What is the technology stack that makes big data go? And how does it work with cloud computing? Here’s how three successful companies – SoftLayer, Cloudant and Rosetta Stone – work at different layers of the big data technology stack, TechRepublic reports.

The foundation of a big data processing cluster is made of machines. Like relational data clusters, these machines usually have plenty of memory, CPU and storage. However, big data machines don’t have to be scaled up – they can be scaled out by adding more machines. The ability to scale out makes them a good match for cloud computing.

SoftLayer is a hardware IaaS provider – it does not deal with NoSQL directly but does deliver the clusters required to run them. Nathan Day, chief scientist at Softlayer, said they can “deliver a cluster of servers for things like the NoSQL solutions, so with things like Riak and Mongo, a customer can come and say ‘I want my own cluster of NoSQL servers. I want three of them in Amsterdam. I want three of them in Singapore.'”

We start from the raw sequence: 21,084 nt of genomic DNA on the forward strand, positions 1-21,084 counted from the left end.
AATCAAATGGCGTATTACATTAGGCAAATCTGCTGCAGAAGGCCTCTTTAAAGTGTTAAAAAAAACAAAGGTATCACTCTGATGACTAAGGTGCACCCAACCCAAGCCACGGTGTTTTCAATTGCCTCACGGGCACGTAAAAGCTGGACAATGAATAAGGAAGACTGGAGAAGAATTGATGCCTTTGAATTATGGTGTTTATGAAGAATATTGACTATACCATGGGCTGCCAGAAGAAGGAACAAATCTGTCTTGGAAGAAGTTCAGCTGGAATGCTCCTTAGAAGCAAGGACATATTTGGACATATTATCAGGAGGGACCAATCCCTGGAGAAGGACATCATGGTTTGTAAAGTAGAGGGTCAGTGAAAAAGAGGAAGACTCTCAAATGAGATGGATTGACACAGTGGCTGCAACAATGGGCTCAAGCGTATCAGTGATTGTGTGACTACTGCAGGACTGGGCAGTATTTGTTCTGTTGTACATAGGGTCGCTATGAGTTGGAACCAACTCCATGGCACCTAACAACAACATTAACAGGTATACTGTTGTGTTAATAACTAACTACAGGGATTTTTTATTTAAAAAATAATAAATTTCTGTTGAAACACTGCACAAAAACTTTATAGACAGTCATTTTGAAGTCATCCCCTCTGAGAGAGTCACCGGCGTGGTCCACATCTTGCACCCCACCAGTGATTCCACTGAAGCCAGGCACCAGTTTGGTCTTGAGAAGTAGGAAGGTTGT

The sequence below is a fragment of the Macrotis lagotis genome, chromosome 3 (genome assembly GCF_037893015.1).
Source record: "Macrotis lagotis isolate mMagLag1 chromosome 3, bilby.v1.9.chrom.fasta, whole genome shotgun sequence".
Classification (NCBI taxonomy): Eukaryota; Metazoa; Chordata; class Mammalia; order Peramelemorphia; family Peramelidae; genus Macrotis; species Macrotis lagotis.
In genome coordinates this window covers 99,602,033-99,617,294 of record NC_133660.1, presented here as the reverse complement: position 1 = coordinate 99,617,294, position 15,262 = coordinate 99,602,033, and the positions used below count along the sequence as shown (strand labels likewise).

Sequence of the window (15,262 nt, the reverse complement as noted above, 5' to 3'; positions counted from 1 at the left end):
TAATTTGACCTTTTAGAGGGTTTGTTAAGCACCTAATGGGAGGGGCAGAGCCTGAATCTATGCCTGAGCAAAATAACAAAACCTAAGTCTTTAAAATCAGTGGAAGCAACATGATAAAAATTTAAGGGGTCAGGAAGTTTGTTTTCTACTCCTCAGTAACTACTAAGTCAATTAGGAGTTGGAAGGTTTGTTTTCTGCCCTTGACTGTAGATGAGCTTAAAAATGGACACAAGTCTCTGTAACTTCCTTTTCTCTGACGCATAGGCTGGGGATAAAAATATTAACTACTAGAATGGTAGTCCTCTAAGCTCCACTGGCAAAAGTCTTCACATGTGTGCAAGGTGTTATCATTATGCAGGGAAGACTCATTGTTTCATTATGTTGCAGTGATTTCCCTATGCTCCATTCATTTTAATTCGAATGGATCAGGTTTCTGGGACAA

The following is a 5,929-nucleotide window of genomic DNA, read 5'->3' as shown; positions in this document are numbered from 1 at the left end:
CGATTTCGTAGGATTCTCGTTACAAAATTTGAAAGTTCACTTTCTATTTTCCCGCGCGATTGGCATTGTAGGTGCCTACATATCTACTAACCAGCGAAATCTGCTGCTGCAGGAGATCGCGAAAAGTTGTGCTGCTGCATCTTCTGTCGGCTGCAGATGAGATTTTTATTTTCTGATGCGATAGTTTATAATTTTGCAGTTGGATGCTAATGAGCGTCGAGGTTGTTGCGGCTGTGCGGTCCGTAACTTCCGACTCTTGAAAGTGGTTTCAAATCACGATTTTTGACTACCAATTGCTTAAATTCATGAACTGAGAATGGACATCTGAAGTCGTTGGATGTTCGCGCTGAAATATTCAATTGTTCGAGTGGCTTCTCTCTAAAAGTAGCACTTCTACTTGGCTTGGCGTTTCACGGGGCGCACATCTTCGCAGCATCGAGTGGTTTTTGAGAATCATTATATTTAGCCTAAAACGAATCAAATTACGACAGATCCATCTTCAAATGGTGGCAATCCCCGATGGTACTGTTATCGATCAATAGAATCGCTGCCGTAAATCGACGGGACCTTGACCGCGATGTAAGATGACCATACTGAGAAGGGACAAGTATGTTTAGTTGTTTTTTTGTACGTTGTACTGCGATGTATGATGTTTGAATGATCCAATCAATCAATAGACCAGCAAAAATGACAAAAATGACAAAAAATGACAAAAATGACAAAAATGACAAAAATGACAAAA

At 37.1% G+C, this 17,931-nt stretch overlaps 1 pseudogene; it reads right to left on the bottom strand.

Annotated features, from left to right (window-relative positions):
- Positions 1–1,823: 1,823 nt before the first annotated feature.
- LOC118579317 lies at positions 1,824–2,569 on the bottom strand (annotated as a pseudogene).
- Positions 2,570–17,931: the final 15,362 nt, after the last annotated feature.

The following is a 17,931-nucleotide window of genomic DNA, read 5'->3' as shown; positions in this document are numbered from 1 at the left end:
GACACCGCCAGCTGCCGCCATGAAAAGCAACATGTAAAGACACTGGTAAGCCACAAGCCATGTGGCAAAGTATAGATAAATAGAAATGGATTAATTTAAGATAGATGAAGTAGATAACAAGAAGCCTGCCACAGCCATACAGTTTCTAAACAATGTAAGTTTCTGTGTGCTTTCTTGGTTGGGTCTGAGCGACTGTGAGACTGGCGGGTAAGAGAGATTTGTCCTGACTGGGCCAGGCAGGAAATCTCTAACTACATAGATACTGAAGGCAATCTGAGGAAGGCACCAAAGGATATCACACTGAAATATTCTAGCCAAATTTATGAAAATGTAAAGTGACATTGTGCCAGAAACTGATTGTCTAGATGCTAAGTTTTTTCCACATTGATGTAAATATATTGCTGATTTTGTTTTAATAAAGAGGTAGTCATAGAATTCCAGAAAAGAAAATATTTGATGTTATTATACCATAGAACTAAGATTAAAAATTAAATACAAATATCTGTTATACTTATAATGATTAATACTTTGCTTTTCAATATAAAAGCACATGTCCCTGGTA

These machines are often physical rather than virtual because bare metal makes performance less painful – with the unfortunate side effect of making the bill more painful. Day commented on bare metal versus virtual machines.

“We did a comparison test between deploying Mongo on bare metal and doing a deployment on a cloud…It’s very consistent on bare metal, as you’d expect, because you’re single tenant running on your hardware – it behaved very predictably. In a public virtual machine cloud, where you can’t control aspects of storage and even CPU and RAM access, the results varied wildly”.

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eCampus News staff and wire reports


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